Monday, December 06, 2004

A couple of days late marking the anniversary, but

On December 3rd, 1984, thousands of people in Bhopal, India, were gassed to death after a catastrophic chemical leak at a Union Carbide pesticide plant. More than 150,000 people were left severely disabled ––of whom 20,000 have since died of their injuries––in a disaster now widely acknowledged as the world’s worst-ever industrial disaster. None of the six safety systems at the plant were functional, and Union Carbide’s own documents prove the company cut corners on safety and maintenance in order to save money. Today, twenty years after the Bhopal disaster, those who survived the gas remain sick, and the chemicals that Union Carbide left behind in Bhopal have poisoned the water supply and contributed to an epidemic of cancers, birth defects, and other afflictions. Since its purchase of Carbide in 2001, Dow-Carbide has refused to clean up the site, which continues to contaminate those near it. It has refused to fund medical care or livelihood regeneration, and it has refused to stand trial in Bhopal, where the Union Carbide Corporation faces criminal charges of culpable homicide (manslaughter), and has fled these charges for the past 12 years.
International Campaign for Justice in Bhopal.
There are echoes of Bhopal in the current Australian activities of James Hardie who, also through a series of legal manouevres, have decided profit has preference over compassion & responsibility & are fighting to stay at arm's-length from compensation claims relating to asbestos deaths. The claims are estimated to amount to around $2billion. Last week James Hardie handed over $82 million to the compensation fund.

20 years before Bhopal was the invasion of Vietnam. 20 years after, the invasion of Iraq. Australia was/is a strong ally of the U.S. in both. Industrial. Military. Forgive me when I say it's not complex but a simple overriding desire for power & profit.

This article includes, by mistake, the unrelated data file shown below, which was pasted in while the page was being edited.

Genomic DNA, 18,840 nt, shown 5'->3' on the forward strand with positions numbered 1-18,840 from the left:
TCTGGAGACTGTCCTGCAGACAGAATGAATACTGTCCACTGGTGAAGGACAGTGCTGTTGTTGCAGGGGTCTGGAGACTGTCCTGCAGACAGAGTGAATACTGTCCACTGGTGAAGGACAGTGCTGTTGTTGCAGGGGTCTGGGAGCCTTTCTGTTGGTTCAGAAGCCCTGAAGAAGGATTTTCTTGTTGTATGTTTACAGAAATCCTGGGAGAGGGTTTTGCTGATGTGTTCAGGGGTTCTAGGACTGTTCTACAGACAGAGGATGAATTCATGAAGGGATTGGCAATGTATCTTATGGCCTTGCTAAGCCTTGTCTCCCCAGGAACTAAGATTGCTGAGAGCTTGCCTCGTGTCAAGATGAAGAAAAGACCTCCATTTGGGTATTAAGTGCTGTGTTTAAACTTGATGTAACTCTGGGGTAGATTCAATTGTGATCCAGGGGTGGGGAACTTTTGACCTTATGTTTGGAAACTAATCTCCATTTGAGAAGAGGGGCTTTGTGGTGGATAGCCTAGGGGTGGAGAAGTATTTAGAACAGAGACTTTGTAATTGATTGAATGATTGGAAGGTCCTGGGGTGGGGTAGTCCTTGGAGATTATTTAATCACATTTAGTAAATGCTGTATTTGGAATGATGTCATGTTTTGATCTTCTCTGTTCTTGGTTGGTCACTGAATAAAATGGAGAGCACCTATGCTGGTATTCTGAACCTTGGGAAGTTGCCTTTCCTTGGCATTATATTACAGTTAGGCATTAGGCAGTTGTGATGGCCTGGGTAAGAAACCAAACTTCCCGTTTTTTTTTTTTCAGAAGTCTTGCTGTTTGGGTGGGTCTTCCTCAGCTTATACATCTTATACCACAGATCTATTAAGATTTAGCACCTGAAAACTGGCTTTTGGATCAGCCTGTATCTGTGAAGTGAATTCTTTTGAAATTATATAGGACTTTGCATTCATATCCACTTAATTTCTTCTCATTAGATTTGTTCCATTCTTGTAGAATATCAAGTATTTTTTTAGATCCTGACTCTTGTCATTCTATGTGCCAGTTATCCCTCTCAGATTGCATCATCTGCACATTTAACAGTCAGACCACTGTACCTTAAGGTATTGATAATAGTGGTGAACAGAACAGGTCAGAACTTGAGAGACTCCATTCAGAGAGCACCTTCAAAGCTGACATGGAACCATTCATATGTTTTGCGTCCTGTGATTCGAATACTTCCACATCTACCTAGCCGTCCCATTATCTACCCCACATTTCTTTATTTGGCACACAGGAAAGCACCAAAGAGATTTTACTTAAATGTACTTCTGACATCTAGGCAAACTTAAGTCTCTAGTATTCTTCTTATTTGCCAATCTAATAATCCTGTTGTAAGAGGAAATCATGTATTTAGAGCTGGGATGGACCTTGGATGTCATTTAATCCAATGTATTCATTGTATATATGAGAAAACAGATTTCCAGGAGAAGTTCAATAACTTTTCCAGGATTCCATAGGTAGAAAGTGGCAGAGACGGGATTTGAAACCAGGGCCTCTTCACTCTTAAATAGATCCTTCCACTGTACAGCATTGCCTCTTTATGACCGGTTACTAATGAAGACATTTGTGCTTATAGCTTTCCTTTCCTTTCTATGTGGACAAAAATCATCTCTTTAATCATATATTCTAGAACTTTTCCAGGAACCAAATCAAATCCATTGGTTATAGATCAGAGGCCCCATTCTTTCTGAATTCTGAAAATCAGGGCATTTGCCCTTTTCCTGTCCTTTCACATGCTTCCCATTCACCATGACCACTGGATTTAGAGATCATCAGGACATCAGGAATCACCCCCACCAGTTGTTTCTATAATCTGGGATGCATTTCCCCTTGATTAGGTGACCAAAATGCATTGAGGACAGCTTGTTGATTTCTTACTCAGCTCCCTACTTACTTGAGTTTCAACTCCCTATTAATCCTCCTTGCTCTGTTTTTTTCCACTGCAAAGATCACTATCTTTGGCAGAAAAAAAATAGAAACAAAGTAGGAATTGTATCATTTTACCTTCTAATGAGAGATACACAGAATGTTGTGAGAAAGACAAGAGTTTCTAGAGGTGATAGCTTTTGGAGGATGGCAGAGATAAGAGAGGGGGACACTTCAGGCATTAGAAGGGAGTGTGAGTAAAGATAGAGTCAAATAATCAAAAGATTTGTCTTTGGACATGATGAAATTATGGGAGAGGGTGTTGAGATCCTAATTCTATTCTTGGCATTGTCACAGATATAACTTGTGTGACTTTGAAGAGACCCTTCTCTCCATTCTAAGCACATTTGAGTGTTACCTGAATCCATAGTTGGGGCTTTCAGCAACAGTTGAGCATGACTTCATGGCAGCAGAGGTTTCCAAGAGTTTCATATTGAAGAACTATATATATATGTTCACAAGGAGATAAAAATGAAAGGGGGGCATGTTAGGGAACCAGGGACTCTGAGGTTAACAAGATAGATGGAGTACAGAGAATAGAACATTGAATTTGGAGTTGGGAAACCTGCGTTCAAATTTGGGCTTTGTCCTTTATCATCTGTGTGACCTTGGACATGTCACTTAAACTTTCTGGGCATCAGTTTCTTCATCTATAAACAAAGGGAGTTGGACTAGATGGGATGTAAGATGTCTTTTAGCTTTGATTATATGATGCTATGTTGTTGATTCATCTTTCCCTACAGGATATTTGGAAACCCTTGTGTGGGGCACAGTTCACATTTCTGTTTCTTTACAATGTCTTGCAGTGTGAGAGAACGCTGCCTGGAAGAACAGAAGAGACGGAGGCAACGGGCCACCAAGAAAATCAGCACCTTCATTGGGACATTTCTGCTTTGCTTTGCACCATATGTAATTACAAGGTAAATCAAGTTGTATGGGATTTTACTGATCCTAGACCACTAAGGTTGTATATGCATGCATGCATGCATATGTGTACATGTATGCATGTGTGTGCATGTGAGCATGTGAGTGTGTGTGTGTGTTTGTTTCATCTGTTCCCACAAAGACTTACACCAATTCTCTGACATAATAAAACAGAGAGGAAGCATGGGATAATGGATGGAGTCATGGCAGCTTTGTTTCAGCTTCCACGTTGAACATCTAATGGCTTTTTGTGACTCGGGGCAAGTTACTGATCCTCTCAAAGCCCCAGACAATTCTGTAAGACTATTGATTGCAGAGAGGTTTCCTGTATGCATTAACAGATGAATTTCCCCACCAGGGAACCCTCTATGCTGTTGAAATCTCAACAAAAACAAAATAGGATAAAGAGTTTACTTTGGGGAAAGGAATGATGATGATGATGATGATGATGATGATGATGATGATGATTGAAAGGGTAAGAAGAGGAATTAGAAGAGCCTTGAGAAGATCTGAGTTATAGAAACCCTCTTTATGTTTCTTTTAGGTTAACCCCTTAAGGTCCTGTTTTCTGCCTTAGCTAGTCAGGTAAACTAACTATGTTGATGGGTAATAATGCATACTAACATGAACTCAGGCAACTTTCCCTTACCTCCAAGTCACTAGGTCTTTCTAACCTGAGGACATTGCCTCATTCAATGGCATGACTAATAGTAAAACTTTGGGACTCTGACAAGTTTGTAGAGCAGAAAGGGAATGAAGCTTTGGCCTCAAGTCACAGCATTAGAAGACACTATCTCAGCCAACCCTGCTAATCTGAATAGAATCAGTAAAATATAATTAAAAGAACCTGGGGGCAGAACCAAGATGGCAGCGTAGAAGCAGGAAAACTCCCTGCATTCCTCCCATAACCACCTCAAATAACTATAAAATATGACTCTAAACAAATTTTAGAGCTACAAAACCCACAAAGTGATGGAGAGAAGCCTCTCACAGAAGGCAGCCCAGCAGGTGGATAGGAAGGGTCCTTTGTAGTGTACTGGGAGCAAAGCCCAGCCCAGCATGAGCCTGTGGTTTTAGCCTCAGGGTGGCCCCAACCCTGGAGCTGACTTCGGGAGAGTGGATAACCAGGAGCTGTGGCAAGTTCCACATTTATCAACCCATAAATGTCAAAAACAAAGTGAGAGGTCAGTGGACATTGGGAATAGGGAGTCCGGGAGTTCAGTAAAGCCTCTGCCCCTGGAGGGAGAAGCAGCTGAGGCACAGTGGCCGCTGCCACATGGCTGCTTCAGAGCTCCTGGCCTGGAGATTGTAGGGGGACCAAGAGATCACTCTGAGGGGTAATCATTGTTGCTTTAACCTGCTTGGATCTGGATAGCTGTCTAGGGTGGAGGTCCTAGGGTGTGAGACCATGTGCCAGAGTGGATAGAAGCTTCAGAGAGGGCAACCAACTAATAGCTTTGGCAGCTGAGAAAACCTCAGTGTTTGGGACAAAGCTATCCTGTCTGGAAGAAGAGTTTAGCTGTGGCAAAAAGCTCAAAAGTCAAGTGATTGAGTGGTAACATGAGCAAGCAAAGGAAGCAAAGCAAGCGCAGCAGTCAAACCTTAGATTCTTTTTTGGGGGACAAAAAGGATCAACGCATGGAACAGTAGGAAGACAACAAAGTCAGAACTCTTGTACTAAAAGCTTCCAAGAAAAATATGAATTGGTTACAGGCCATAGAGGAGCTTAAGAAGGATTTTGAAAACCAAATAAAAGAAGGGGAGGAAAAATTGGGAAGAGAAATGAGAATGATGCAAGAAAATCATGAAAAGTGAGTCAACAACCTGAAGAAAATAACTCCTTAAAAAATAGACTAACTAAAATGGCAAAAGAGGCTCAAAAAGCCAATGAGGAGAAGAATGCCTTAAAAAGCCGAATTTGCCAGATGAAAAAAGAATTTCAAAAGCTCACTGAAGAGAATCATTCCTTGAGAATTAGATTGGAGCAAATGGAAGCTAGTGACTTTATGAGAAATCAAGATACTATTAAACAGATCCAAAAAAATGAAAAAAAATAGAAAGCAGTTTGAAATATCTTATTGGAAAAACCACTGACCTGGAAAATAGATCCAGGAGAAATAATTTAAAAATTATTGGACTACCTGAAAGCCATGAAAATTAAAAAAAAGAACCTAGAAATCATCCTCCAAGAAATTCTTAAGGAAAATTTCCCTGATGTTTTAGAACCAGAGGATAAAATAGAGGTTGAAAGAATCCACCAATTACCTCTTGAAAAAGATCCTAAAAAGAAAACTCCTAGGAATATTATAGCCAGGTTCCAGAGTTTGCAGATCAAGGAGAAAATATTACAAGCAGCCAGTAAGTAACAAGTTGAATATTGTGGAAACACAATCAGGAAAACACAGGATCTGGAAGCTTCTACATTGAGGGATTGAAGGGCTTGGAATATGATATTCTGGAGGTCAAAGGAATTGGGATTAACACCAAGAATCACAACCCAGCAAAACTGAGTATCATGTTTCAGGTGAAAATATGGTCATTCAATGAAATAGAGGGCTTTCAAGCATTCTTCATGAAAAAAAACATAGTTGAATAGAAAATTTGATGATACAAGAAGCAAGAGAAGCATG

Both countries refuse to ratify the Kyoto Protocol for controlling green house gas emissions. The U.S., like Israel, refuses to recognise the authority of the International Court of Justice fearing that its citizens may be charged with war crimes. The Australian government has just refused to sign a non-aggression treaty with the ASEAN group of countries because, it admits, doing so may offend the U.S. The U.S. has just said (& in doing so have completely demolished their earlier claims that they aren't engaged in torture at Camp Delta - nobody shoots themselves in the foot quite like the military) that confessions obtained through torture are admissable as evidence in the kangaroo court they've set up to try the Guantanamo Bay internees. But then, the U.S. has always refused to recognise that the Geneva Convention rules should apply.

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